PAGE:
Monday, April 27, 2015

2015 IT Summit Presentation: A Preview of the Saskatchewan Digital Citizenship Guide

Today I had the opportunity to talk about the soon to be released digital citizenship guide for Saskatchewan schools and school divisions during a presentation to the Saskatchewan IT Summit. I'm glad it was so well received. Here is a link to the presentation. Please let me know if you have any questions or comments.

Saturday, March 14, 2015

2015 RCSSD EdCamp Smackdown & App Smash

During today's RCSSD EdCamp, Katia Hildebrant, Kelly Christopherson, and I closed the morning's learning and sharing by presenting an "App Smash Smackdown".  Here's a list of apps we shared:

Joanna's Apps:

IFTTT (IF This Then That):

DIY (for Kids)
  • A safe place for kids to learn and share in a monitored social network that allows for parent and educator access. Earn badges for skills mastered.
  • Platforms: iOS, Web
  • Link to find it: DIY Website
  • Classroom Connections: DIY for Kids - Do Challenges, Earn Skills
ChatterPix and ChatterPix Kids
  • Students can record themselves speaking using pictures of their choice.  Make an inanimate object have a voice or make your pet talk.  Might help reluctant talkers to express themselves through the talking picture.
  • Platforms: iOS
  • Link to find it: ChatterPix Website
  • Classroom Connection: Kids Create Talking Pictures with CatterPix Kids

Katia's Apps:

  • This app allows you to record a short video and then layer interactive widgets over it to integrate live socialmedia streams, photos, maps, and other multimedia.  The person watching the video can interact with the widgets while still remaining in the video.
  • Platforms: iOS, Windows
  • Link to find it: TouchCast Website
  • Ideas to get started: Add Interactive Elements to Videos with Touchcast

  • Make augmented reality work for you. Scan your picture come to life on your device.
  • Platform: iOS, Android
  • Link to find it: Aurasma Website


  • Build online portfolios to showcase student learning and reflection.
  • Platform: iOS, Website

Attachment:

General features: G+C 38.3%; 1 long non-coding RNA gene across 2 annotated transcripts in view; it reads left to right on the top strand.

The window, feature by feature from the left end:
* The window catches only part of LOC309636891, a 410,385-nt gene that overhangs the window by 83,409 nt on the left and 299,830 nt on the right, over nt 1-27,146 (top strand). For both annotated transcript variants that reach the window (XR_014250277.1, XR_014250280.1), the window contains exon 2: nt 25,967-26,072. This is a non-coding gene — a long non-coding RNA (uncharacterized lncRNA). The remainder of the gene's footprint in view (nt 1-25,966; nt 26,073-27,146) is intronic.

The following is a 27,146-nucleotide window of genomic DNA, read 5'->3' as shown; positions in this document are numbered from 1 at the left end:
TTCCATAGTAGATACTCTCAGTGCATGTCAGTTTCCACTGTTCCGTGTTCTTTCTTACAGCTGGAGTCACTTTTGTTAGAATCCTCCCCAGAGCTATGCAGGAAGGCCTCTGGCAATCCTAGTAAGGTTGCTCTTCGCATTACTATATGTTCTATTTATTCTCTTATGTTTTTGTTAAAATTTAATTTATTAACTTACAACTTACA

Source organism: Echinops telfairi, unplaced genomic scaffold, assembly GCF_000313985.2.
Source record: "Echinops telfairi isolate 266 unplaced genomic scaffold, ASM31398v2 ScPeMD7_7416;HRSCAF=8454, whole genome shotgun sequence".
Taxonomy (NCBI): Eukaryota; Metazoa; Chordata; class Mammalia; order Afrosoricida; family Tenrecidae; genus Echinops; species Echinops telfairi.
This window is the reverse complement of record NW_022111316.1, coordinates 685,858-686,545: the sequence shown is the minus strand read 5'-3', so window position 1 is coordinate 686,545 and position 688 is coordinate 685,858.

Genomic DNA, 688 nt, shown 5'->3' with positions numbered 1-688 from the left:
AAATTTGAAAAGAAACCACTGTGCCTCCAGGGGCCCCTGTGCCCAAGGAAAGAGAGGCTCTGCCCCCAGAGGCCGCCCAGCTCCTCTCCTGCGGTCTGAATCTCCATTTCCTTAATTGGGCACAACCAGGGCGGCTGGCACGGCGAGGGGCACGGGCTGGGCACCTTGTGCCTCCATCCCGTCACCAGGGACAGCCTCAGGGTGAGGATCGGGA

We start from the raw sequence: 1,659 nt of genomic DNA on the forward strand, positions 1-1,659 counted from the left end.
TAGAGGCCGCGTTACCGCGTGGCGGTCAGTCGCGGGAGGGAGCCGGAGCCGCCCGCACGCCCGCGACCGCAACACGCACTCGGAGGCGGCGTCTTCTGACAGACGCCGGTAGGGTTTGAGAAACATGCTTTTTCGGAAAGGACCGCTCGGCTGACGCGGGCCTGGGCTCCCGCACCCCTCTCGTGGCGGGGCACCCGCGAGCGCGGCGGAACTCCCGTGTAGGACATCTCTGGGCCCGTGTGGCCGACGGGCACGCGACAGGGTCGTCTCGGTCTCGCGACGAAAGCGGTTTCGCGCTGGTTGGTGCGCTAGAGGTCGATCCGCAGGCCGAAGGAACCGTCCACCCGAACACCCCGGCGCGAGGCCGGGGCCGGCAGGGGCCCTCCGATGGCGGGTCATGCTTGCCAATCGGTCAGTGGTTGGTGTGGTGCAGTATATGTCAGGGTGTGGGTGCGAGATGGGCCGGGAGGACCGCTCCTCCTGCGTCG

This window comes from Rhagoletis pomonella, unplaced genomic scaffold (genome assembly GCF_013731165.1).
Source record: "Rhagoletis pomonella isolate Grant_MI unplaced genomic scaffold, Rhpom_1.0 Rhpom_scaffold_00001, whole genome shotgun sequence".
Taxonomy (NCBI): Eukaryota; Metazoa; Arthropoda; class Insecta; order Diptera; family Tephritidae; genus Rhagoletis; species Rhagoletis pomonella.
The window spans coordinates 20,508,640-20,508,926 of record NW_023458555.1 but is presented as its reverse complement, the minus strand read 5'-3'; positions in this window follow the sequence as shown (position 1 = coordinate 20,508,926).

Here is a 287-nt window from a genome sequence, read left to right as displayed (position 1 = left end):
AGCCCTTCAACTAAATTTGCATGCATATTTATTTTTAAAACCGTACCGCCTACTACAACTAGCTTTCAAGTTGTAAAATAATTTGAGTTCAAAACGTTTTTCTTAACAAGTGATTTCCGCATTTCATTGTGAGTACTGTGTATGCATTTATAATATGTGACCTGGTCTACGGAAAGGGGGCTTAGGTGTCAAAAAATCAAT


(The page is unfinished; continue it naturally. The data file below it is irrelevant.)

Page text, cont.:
• Link to find it: FreshGrade Website

Kelly's Apps:


  • Curation and annotation tool for mixing and sharing your work and anything from the web.
  • Platforms: iOS, Android, Web
  • Link to find it: Pearltrees Website
  • Classroom Connections: Kelly's Pearltrees
  • Communicate with others via voice and text anywhere on any device.
  • Platforms: iOS/Android
  • Link to find it: Voxer Website 
Bonus apps:


  • Pre-write your tweets and live tweet during a presentation or event. Great for ensuring links and other information is correct without having to do it on the fly.
  • Platform: iOS
  • Link to find it: Backdraft on iTunes and Purdue's News about Backdraft 

  • Manage and monitor your social media presence across more than 35 popular social networks in one dashboard.
  • Platforms: iOS, Android, Web
  • Link to find it: Hootsuite Website
  • A simple app that allows you to record voice-over whiteboard tutorials and share them online. Can be used by students to demonstrate understanding and can be used by teachers to create flipped lessons.
  • Platforms: iOS
  • Link to find it: ShowMe Website
  • A productivity app that allows you to organize all of your projects in one place. From writing lists and notes, to curating resources, to recording audio to sharing your work on the fly through presentations, Evernote is a multi-platform tool to keep you organized.
  • Platforms: iOS, Android, Window, Mac, Web
  • Link to find it: Evernote website
  • Classroom Connections: 6 Uses for Evernote in the Classroom
  • A photo editing app that works with your Evernote account. This app allows you draw and write on your pictures which can be handy if you are trying to annotate a screenshot and give instructions to students.
  • Platforms: iOS, Mac, Windows
  • Link to find it: Skitch Website
  • Classroom Connections: Protect Student Privacy by Using Skitch

Sunday, January 25, 2015

Edcamp Model Flourishing in Saskatchewan

Image Source:
Over the past few years, the Edcamp model has become a popular way for educators around the world to take control of their own professional development.

The model's vision is simple:
We are all self-directed learners, developing and sharing our expertise with the world.
Essentially, this model empowers professionals to share their expertise with each other.  Unlike structured conferences, edcamps do not have official schedules for sessions.  Participants come, free of charge, and ask questions about what they would like to learn or about problems they would like to solve.  Others offer up their expertise and share in an informal setting where dialogue and sharing creates a rich learning experience for all involved.

Image Source: @mmatp